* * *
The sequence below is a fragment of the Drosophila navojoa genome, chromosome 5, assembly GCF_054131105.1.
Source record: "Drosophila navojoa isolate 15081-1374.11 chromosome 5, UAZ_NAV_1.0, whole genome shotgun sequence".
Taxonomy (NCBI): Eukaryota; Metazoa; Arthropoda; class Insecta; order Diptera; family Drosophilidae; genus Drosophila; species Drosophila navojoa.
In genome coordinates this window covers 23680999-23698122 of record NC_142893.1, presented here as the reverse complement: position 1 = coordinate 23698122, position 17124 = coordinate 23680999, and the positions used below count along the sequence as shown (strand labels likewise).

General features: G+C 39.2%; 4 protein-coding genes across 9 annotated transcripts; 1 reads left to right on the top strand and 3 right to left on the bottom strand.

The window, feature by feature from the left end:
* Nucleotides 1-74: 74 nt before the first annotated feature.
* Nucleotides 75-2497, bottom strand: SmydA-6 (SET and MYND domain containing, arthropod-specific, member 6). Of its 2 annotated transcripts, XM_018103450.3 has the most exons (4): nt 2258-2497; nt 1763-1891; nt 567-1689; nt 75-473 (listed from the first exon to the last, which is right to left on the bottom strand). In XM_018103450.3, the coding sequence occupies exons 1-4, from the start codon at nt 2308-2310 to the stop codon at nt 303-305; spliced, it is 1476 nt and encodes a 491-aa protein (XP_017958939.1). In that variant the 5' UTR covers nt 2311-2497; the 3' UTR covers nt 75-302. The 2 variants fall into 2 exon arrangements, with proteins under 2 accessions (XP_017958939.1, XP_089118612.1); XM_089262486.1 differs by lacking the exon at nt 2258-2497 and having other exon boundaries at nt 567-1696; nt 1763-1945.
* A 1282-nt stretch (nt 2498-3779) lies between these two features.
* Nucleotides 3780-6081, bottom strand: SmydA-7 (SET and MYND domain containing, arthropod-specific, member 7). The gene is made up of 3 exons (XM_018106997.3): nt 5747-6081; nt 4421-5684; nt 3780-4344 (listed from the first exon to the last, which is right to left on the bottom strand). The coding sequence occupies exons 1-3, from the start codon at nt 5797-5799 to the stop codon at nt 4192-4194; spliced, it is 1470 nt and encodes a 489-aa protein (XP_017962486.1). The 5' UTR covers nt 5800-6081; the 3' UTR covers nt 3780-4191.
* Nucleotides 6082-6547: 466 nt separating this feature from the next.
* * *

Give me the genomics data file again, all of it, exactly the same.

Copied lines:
The sequence below is a fragment of the Drosophila navojoa genome, chromosome 5, assembly GCF_054131105.1.
Source record: "Drosophila navojoa isolate 15081-1374.11 chromosome 5, UAZ_NAV_1.0, whole genome shotgun sequence".
Taxonomy (NCBI): Eukaryota; Metazoa; Arthropoda; class Insecta; order Diptera; family Drosophilidae; genus Drosophila; species Drosophila navojoa.
In genome coordinates this window covers 23680999-23698122 of record NC_142893.1, presented here as the reverse complement: position 1 = coordinate 23698122, position 17124 = coordinate 23680999, and the positions used below count along the sequence as shown (strand labels likewise).

General features: G+C 39.2%; 4 protein-coding genes across 9 annotated transcripts; 1 reads left to right on the top strand and 3 right to left on the bottom strand.

The window, feature by feature from the left end:
* Nucleotides 1-74: 74 nt before the first annotated feature.
* Nucleotides 75-2497, bottom strand: SmydA-6 (SET and MYND domain containing, arthropod-specific, member 6). Of its 2 annotated transcripts, XM_018103450.3 has the most exons (4): nt 2258-2497; nt 1763-1891; nt 567-1689; nt 75-473 (listed from the first exon to the last, which is right to left on the bottom strand). In XM_018103450.3, the coding sequence occupies exons 1-4, from the start codon at nt 2308-2310 to the stop codon at nt 303-305; spliced, it is 1476 nt and encodes a 491-aa protein (XP_017958939.1). In that variant the 5' UTR covers nt 2311-2497; the 3' UTR covers nt 75-302. The 2 variants fall into 2 exon arrangements, with proteins under 2 accessions (XP_017958939.1, XP_089118612.1); XM_089262486.1 differs by lacking the exon at nt 2258-2497 and having other exon boundaries at nt 567-1696; nt 1763-1945.
* A 1282-nt stretch (nt 2498-3779) lies between these two features.
* Nucleotides 3780-6081, bottom strand: SmydA-7 (SET and MYND domain containing, arthropod-specific, member 7). The gene is made up of 3 exons (XM_018106997.3): nt 5747-6081; nt 4421-5684; nt 3780-4344 (listed from the first exon to the last, which is right to left on the bottom strand). The coding sequence occupies exons 1-3, from the start codon at nt 5797-5799 to the stop codon at nt 4192-4194; spliced, it is 1470 nt and encodes a 489-aa protein (XP_017962486.1). The 5' UTR covers nt 5800-6081; the 3' UTR covers nt 3780-4191.
* Nucleotides 6082-6547: 466 nt separating this feature from the next.